Of course we need to be celebrating women all day every day, but there’s nothing like International Women’s Day to help a feminist smile as soon as their alarm goes off. (Well, after snoozing it three times and finishing their second cup of tea of the day.) It’s on days like these when we see women all over the world posting Instagram posts dedicated to their favourite women, we nod ardently at empowering quotes and pledge to be better at supporting girls and women. It’s also, importantly, a day to really analyse the state of equality.
At the weekend, everyone and anyone was talking all things The Oscars. My brother and I were sat in the living room when a clip of an actress was shown on the news. She said something along the lines of, “Let’s not make The Oscars about women’s rights.” My brother scoffed, “Isn’t it the perfect platform for such a discussion?” In response, I informed him about Piers Morgan’s ridiculous article titled, “And the winner of Best Victim goes to… who cares?” I know. I know. I shouldn’t even entertain the words of He Who Should Not Be Named but I am, regrettably, the kind of person who searches YouTube for videos of Piers Morgan talking nonsense (if I had a penny for every time he did such a thing…) about women’s rights just to get some inspiration.
In light of Harvey Weinstein’s horrific actions and gross misuse of power, The Oscars is exactly where these important discussions need to take place. We’re finally properly having long overdue discussions about what goes on in the film industry; we’re learning truths that we need to learn about. Seeing such a big entity come under such intense scrutiny allows the world to see this is how we should be investigating all areas of life. For us to be reminded of this lesson, The Oscars and other such events are doing exactly what they should be doing by putting the spotlight on women’s issues.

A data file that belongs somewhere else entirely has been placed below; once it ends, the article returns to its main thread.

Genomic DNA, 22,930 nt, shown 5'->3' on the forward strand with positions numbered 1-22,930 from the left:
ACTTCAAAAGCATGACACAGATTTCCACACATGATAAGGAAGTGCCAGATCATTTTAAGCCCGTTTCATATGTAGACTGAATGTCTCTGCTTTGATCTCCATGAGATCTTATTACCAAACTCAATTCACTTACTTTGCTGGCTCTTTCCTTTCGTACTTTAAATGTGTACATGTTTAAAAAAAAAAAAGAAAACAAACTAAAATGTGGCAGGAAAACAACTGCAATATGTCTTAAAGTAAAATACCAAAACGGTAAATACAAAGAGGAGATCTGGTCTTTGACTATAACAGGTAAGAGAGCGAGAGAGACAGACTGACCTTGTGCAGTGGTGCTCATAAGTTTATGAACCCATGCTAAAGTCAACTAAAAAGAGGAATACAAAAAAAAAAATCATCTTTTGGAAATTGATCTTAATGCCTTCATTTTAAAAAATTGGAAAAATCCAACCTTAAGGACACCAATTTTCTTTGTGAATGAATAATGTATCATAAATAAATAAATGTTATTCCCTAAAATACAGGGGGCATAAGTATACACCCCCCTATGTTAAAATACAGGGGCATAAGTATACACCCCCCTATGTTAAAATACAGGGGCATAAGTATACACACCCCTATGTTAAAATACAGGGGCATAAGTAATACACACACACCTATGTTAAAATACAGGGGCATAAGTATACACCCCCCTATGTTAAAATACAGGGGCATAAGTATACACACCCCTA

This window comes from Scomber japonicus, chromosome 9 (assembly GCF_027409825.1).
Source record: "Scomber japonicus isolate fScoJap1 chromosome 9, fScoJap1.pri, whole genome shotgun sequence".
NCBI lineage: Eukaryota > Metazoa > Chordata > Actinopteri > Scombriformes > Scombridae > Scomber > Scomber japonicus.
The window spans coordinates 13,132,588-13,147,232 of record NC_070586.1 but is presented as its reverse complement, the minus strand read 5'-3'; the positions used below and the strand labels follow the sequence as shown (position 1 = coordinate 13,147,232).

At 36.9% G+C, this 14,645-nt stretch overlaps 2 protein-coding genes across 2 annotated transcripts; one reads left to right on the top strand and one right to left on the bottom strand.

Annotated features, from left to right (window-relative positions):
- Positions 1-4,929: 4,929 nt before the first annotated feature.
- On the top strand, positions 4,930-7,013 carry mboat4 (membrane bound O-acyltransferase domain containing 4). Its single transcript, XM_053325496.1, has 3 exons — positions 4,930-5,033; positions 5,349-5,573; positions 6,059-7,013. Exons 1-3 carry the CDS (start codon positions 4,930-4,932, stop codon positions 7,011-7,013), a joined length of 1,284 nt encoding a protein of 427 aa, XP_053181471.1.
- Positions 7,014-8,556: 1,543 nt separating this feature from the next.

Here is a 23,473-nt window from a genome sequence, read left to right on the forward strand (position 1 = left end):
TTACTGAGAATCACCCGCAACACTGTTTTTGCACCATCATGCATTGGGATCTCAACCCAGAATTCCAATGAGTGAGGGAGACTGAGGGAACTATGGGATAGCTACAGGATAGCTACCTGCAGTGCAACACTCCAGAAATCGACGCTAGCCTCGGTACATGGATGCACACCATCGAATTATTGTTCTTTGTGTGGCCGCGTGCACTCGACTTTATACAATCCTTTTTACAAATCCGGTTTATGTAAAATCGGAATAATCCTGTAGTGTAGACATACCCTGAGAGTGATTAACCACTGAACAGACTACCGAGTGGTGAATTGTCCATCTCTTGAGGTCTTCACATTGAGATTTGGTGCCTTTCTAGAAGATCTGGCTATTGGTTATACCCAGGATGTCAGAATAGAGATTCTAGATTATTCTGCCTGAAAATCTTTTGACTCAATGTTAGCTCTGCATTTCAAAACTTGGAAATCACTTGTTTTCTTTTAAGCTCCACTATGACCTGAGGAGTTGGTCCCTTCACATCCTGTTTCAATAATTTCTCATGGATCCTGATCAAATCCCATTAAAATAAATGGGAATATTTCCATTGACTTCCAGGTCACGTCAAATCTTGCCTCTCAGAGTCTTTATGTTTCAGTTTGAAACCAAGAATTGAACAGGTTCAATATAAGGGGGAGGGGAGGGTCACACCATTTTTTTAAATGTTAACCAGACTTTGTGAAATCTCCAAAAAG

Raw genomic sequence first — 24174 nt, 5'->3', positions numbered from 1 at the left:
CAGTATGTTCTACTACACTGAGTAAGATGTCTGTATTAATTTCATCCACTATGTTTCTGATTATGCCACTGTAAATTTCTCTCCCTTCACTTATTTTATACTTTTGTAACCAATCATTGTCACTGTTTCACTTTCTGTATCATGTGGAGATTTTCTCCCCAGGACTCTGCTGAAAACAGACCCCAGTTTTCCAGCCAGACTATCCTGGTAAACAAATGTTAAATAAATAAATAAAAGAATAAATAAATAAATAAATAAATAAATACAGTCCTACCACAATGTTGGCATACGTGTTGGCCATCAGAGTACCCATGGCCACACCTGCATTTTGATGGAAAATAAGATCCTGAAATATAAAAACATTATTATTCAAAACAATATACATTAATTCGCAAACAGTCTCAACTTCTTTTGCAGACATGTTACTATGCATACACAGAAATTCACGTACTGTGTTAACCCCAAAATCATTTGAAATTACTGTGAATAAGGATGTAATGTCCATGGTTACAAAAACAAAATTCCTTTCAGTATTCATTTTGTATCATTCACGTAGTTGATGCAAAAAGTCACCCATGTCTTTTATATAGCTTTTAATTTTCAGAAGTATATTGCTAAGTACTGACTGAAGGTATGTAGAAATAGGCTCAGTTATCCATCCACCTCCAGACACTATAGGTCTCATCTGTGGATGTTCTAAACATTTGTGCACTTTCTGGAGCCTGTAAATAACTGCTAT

I think The Oscars paid fitting and poignant tributes to gender inequality, as well as to diversity and misrepresentation this year. I was relieved to see actors and actresses were not silenced by Ignorance saying shut up and sit down. A sentiment so archaic but obviously still prevalent today. As soon as the curtain fell, however, we got to see how Ignorance reacted.
I unfortunately stumbled across a Forbe’s article which said it’s “Times Up For Cleavage On The Red Carpet At The Oscars.” Yeah, we’re giving Emma Watson a grammar lesson, so I think we should be giving this writer a lesson (or three, at that) too. I’ll sum up the whole article with one of the writer’s utterances: “Looking at actresses with plunging necklines, I was reminded of slutty nurses, cats and witches on Halloween.” We’re of course drawn to discussing who wore what and there’s nothing wrong with that. I just felt flabbergasted and heartbroken and every disappointed kind of emotion you could possibly feel, to not only see such grim words written about women, but to see a woman had written these particular words. I really do take issue with people telling others how they should dress. I take even more issue with people deciding what someone’s outfit says about them and what they stand for.
There is some good news; there is a lot to celebrate. Today is a day to hold the world accountable but today is also a day to give a round of applause to womankind. So, I thought I should end this piece with a few recommendations of things that keep me fist-pumping, even when it feels like the world is against us.
- Confident by Demi Lovato. As I get ready to work this evening I will be doing my eyeliner to this very anthem.
- Dynasty (2017 reboot). Whatever you feel about the cheesy and very American reboot (I, for one, adore it for these reasons), at least once an episode a female character will say something I wish I said first.
- How To Be a Woman by Caitlin Moran. Moran has written the book that makes it painfully obvious why we should all be feminists. It’s a must read.
Time’s up for sexism and inequality. The credits have rolled for the last time. Happy International Women’s Day to all.